To get people acting, that's the healthy balance of the masculine and the feminine. The feminine side of us dreams, and the masculine side of us does. And if we put that action into our dreams, that’s how we become whole and make a change in our lives and the world. We can’t just talk and dream about changing the world. We really have to take action.
When I saw that actress Shailene Woodley get arrested at Standing Rock, and the way other people are taking action with protests and things like that, I was lying in my bed sick from the baby in my belly, and I had this, really—we need a better word for it, but it’s like this good jealousy of “you go, girl, and I wish I was doing that.” It’s not jealousy and it’s not envy, but it’s healthy visceral inspiration, I guess.
Now it’s about figuring out a way to take action. I’m one of those people who shares a million petitions on Facebook and gets like two likes, you know? I still don’t know a way to make activism sexy, and until I do I’m not really gonna put myself out there, because while my voice has been a pretty cool agent for change, for me it’s not doing enough anymore.
It’s tough to make the state of the planet sexy. Having been a journalist I know everything needs a hook, it needs to be sexy. It frustrates me when I see people with big platforms using it to hawk makeup or something, which is going to the landfills, instead of using it to hawk change.
That’s why I love people like Leonardo DeCaprio (even though he’s a total horndog). At least he’s using his platform for the ecological crisis. It's hard to stick your neck out that way, possibly alienating some audience, but I really admire people who do that.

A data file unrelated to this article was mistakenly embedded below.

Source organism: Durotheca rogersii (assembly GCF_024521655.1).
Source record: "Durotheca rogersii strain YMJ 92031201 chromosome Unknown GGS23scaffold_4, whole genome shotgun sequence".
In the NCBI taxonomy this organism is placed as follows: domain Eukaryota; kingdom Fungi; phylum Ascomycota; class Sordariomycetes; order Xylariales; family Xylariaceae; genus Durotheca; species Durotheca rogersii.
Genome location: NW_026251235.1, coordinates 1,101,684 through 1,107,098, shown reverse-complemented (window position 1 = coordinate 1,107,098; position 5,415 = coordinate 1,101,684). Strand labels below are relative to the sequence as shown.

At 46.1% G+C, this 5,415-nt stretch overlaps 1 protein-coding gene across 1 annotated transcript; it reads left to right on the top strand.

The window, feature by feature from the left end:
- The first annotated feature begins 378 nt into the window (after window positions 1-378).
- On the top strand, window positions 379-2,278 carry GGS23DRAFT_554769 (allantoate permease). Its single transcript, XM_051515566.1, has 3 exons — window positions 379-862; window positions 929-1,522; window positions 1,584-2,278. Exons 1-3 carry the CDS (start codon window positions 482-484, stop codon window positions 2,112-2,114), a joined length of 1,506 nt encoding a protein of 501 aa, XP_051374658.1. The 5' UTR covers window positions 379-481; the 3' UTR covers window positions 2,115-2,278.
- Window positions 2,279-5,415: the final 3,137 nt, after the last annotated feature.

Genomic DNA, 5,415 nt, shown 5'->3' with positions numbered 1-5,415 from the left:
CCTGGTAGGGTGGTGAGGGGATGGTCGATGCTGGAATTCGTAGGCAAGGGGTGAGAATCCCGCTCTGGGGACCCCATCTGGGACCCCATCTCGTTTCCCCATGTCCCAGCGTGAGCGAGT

AMS: Yeah. I love to see people using their voices that way.
SDW: There’s nothing hotter than activism.
AMS: And I do see how it’s hard to do that.
SDW: Yeah, but it gets to the point where you think about all of the innocence that could be saved, or helped, or spotlighted by you using your voice for activism.
You gotta stick your neck out there, you gotta stir the pot. How are you going to make a change if not? Pretty and pleasing won’t save the world.
What will save the world is people standing up and using their voice, and when you do that, you’re gonna get stuff thrown at you.
My problem was, and I do use a lot of goddess images, so I was standing on this throne and people were throwing tomatoes at me, and when I was really in my maiden stage I would pick up the tomato, throw it back, and cry. Now, as the queen, you just sit in the throne. You’re not gonna get down and get yourself dirty and get into the fight. The negative people want negative attention. Ignoring the tomato throwers takes being so rooted. And again, that’s Pachamama, and root chakra, and Mother Earth. You have to be so rooted in yourself and on your throne and know who you are to use your voice. You can’t just speak the speak, you have to really be sure that you’re being ignited and inspired by soul, and not ego. Then, when they throw tomatoes, it won’t hurt as bad. You're speaking for a cause greater than you. It's not about you.